In those cases I don't think that is the developers intentions, but instead just lazy developers that don't feel like coming up with consistent new content. There is a big difference between those two types


The grindfest is what's called the "treadmill" by devs, and it's something that the professionals take very seriously, because it directly affects game sales. Too much grinding, and players start quitting the game. That's why they try to mask it with interesting stuff, because the right amount of grinding in a game (that which occupies your time but doesn't feel grindy) can make it survive for a lot longer.

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#67 Legendre   Members   -  Reputation: 966

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Posted 18 April 2012 - 06:25 AM

I'd just like to interject real quick and clarify that it's not always "not fun", but more like play that feels like work. I think everyone will agree that questing and doing dungeons to progress and explore new areas can be really fun, but after doing it for so long it starts to feel like a chore. However, there are those games that are literally just killing the same monsters over and over again which is probably what people refer to as a "grind fest". In those cases I don't think that is the developers intentions, but instead just lazy developers that don't feel like coming up with consistent new content. There is a big difference between those two types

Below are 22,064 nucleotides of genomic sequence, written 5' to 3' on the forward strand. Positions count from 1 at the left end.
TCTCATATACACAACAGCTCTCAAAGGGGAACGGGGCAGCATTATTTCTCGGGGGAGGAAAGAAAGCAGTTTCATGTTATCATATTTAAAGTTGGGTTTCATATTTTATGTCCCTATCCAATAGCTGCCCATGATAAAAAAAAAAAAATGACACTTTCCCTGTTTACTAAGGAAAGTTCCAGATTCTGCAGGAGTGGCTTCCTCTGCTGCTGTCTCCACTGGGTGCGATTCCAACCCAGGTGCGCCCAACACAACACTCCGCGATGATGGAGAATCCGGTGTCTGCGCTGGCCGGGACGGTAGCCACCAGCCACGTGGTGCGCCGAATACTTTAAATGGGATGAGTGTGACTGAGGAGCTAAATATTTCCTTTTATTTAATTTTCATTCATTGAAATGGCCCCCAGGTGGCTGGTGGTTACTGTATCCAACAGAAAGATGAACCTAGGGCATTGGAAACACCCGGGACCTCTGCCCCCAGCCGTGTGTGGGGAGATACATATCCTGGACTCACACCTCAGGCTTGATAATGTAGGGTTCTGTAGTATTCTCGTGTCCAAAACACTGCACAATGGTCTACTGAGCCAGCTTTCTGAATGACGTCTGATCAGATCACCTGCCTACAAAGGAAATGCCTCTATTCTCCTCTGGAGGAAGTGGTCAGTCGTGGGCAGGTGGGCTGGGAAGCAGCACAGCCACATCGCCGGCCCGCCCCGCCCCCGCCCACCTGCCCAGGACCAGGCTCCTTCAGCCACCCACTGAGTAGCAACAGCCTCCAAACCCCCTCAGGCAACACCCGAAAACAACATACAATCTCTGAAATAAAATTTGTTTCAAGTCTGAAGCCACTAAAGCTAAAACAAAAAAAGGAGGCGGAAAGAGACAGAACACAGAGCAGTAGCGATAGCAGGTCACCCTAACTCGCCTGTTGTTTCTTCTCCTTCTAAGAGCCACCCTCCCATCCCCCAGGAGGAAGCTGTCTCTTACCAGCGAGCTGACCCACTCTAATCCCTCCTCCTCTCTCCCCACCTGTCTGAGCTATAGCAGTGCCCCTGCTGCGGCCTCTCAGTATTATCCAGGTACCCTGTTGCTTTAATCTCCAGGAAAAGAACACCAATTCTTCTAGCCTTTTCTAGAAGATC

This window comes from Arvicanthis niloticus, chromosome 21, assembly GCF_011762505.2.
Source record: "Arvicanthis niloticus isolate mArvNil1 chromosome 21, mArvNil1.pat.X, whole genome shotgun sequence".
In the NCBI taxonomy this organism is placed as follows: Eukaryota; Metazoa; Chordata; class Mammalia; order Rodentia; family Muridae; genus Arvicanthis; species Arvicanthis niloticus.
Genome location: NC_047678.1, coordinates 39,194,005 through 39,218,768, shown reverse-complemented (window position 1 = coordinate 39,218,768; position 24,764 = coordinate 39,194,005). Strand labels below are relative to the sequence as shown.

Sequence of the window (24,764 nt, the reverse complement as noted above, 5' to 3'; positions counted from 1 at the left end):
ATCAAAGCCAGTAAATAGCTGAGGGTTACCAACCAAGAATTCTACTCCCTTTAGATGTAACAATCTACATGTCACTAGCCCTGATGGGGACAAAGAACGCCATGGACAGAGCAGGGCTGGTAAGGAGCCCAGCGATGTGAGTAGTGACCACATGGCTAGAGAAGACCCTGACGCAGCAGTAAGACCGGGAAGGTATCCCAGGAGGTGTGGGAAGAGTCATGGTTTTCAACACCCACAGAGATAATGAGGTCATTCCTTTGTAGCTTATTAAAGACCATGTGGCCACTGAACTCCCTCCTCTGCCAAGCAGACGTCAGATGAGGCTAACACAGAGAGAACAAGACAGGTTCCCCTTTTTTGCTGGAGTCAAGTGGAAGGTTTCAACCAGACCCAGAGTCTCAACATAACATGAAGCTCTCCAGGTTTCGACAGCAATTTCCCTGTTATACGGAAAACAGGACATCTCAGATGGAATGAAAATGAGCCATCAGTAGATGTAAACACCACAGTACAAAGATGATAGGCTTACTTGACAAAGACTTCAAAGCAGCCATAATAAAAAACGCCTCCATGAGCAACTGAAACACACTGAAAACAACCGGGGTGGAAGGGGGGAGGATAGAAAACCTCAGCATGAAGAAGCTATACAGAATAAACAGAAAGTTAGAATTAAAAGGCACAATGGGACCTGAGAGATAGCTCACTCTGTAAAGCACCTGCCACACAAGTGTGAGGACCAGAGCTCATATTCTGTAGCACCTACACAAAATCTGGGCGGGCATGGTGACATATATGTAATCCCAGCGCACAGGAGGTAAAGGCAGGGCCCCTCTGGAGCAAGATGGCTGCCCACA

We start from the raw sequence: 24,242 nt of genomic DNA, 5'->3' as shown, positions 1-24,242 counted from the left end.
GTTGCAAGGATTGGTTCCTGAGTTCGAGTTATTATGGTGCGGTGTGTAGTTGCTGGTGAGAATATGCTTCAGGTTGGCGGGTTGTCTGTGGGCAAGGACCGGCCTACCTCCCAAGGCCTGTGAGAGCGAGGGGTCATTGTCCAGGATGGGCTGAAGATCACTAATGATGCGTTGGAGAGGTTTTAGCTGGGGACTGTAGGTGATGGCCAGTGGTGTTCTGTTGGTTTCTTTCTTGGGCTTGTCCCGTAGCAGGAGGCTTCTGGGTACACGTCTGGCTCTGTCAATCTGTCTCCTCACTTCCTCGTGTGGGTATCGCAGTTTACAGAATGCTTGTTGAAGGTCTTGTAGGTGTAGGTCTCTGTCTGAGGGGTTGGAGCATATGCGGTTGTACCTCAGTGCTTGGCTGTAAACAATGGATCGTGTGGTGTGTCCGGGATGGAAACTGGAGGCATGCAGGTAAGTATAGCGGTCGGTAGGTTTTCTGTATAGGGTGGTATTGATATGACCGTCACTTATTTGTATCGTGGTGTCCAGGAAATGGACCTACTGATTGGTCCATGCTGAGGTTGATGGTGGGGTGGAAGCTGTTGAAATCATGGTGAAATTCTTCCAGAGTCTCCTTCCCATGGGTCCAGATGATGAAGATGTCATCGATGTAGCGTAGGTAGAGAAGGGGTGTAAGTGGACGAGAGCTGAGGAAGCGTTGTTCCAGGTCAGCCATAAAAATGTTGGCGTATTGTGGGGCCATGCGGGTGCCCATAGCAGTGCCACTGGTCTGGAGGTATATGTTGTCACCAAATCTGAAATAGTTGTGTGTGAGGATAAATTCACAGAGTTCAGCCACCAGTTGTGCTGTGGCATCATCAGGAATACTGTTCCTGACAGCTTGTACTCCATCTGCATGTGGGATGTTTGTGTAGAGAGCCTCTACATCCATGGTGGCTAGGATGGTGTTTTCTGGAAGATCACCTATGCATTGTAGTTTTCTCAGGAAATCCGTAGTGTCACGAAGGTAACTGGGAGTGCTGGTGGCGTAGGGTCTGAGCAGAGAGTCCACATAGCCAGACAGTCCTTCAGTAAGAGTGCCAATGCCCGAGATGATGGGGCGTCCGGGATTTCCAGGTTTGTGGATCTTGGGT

Yep. This is one of the points that I was trying to convey.


My point is that gamers aren't as good at identifying the underlying issue. If they were, they sure as hell wouldn't be complaining about gear score in WoW, for instance. Because if you remove the gear score, you're still going to have the need for that level of gear, but now it's just gonna be even more players complaining because of how difficult it'll be to figure out the benchmarks.